At times these moments can change history. One night in the winter of 1956, a man sat in his kitchen alone. The man had helped to arrange a boycott of the local buses. Now, one month later, he and his family were getting over 30 threatening calls and letters each day. Some were sexually crude. A friend told him of a credible threat to kill him. He began to hear rumors of those threats every day. That night, a threatening call came late at night, when he was in bed. He went to the kitchen because he could not sleep. With his head in his hands, he bowed over the table and prayed out loud. He said that he was at the end of his powers, that he had no strength left, and that he could not face the future alone.

“At that moment I experienced the presence of the Divine as I had never experienced Him before. It seemed as though I could hear the quiet assurance of an inner voice saying, ‘Stand up for righteousness, stand up for truth; and God will be at your side forever.’ Almost at once my fears began to go. My uncertainty disappeared. I was ready to face anything.”

Three days later his house was bombed. Yet, Martin Luther King Jr. kept going.

In the late 4th century, a young African was struggling with his convictions. He wanted to be a Christian, but he could not commit to what would be expected of him. He thought of himself as crooked, filthy, spot-marked, ulcerous. He said he was torn against himself, sick and tortured. One afternoon, visitors came to tell him about a man who had withdrawn from the world and from ambition, living in the desert, praying to God. The young man’s heart exploded. He ran into the garden, and sobbed with abandon, lying in the dirt.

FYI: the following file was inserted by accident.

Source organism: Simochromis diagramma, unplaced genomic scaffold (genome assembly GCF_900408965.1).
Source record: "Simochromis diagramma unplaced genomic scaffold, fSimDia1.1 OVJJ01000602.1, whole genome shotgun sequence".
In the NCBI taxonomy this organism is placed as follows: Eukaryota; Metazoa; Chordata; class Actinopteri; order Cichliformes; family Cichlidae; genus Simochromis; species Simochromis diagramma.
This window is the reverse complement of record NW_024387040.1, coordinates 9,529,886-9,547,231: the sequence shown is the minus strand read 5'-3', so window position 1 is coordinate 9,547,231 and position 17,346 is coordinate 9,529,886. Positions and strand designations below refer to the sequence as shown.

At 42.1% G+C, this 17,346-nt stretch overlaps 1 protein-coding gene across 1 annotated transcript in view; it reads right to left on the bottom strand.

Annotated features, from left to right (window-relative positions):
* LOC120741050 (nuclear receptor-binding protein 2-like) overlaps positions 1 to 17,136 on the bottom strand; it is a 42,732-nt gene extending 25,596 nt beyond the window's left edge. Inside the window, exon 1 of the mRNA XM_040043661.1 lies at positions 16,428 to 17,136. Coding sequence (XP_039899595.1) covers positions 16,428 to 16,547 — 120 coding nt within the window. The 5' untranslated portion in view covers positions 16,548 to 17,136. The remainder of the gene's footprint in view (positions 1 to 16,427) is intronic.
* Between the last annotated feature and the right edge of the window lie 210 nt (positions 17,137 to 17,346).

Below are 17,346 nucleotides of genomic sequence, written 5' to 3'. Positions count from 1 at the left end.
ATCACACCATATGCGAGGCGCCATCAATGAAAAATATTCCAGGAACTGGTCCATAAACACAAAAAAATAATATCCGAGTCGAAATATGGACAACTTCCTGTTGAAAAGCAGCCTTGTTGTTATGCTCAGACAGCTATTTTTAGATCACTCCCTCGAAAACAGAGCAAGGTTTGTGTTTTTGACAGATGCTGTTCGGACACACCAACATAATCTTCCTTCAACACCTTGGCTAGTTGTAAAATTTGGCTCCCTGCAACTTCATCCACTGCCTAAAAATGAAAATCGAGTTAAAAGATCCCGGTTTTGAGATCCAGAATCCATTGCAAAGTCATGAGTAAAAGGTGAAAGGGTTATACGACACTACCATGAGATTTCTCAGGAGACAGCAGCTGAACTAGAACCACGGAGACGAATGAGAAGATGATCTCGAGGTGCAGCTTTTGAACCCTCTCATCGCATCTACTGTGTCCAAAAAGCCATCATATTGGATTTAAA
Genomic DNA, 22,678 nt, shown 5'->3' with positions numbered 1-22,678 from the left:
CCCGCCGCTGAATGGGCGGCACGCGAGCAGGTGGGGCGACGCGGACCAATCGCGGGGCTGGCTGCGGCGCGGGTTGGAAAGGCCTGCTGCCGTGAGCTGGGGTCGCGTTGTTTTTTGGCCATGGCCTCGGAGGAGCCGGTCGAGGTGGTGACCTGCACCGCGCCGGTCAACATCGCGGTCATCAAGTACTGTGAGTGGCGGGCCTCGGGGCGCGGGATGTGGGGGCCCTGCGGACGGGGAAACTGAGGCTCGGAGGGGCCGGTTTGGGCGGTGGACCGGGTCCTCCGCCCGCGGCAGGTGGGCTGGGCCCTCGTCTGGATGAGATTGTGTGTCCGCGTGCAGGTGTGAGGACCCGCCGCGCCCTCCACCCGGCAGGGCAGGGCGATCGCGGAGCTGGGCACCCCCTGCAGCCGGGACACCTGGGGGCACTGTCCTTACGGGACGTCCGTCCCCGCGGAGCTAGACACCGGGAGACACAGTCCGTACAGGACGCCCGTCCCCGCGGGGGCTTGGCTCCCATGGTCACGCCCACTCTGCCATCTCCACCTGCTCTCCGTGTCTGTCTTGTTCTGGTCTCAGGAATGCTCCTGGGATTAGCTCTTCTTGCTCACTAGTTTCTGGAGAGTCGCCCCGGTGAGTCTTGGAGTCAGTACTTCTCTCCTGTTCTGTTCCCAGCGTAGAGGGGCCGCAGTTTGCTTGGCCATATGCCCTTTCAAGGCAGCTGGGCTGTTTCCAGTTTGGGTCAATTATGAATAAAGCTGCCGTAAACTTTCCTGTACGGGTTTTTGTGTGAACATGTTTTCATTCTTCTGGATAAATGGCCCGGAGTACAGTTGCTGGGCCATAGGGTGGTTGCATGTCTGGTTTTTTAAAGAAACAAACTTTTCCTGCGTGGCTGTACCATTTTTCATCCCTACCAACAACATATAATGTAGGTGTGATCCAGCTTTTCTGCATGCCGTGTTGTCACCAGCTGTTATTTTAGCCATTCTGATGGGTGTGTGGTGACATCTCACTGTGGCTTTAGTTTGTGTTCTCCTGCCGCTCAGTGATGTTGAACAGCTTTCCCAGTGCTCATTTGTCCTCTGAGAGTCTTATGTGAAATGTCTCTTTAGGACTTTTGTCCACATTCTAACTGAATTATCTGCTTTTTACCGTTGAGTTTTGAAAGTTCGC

“Suddenly a voice reaches my ears from a nearby house. It is the voice of a boy or a girl (I don’t know which) and in a singsong voice the words are constantly repeated. ‘Take it and read it. Take it and read it.’ At once my face changed, and I began to think carefully of whether the singing of words like these came into any kind of game which children play, and I could not remember that I had heard anything like it before. [I became] quite certain that I must interpret this as a divine command.”